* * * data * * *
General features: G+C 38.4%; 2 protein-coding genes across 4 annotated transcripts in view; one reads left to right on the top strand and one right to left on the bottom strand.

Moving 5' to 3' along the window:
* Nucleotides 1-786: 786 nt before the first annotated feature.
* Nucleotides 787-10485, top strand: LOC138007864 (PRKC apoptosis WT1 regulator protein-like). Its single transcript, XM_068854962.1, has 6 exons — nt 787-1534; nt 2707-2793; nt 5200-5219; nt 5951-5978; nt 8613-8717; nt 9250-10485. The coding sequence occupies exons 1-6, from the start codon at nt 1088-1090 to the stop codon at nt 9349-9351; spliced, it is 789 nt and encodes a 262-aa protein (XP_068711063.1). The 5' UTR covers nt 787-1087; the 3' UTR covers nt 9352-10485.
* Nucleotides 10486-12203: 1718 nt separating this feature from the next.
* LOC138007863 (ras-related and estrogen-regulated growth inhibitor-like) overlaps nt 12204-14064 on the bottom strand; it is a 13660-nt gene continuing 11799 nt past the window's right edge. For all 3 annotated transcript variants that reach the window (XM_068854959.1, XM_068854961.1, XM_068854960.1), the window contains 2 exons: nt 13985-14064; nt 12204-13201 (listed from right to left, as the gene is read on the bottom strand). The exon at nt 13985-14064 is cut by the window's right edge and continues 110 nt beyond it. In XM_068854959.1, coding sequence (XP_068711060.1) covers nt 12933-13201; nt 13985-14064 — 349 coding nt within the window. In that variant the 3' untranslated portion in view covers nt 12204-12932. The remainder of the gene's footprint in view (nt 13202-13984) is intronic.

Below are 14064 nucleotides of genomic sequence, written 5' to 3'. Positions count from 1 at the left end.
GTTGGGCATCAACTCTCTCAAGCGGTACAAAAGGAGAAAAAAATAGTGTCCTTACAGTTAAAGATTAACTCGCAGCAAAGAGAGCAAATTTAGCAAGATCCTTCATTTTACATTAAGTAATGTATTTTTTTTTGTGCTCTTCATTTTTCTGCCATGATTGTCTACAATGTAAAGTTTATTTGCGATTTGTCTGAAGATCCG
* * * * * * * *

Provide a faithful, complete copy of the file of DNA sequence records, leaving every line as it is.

General features: G+C 38.4%; 2 protein-coding genes across 4 annotated transcripts in view; one reads left to right on the top strand and one right to left on the bottom strand.

Moving 5' to 3' along the window:
* Nucleotides 1-786: 786 nt before the first annotated feature.
* Nucleotides 787-10485, top strand: LOC138007864 (PRKC apoptosis WT1 regulator protein-like). Its single transcript, XM_068854962.1, has 6 exons — nt 787-1534; nt 2707-2793; nt 5200-5219; nt 5951-5978; nt 8613-8717; nt 9250-10485. The coding sequence occupies exons 1-6, from the start codon at nt 1088-1090 to the stop codon at nt 9349-9351; spliced, it is 789 nt and encodes a 262-aa protein (XP_068711063.1). The 5' UTR covers nt 787-1087; the 3' UTR covers nt 9352-10485.
* Nucleotides 10486-12203: 1718 nt separating this feature from the next.
* LOC138007863 (ras-related and estrogen-regulated growth inhibitor-like) overlaps nt 12204-14064 on the bottom strand; it is a 13660-nt gene continuing 11799 nt past the window's right edge. For all 3 annotated transcript variants that reach the window (XM_068854959.1, XM_068854961.1, XM_068854960.1), the window contains 2 exons: nt 13985-14064; nt 12204-13201 (listed from right to left, as the gene is read on the bottom strand). The exon at nt 13985-14064 is cut by the window's right edge and continues 110 nt beyond it. In XM_068854959.1, coding sequence (XP_068711060.1) covers nt 12933-13201; nt 13985-14064 — 349 coding nt within the window. In that variant the 3' untranslated portion in view covers nt 12204-12932. The remainder of the gene's footprint in view (nt 13202-13984) is intronic.

Below are 14064 nucleotides of genomic sequence, written 5' to 3'. Positions count from 1 at the left end.
GTTGGGCATCAACTCTCTCAAGCGGTACAAAAGGAGAAAAAAATAGTGTCCTTACAGTTAAAGATTAACTCGCAGCAAAGAGAGCAAATTTAGCAAGATCCTTCATTTTACATTAAGTAATGTATTTTTTTTTGTGCTCTTCATTTTTCTGCCATGATTGTCTACAATGTAAAGTTTATTTGCGATTTGTCTGAAGATCCG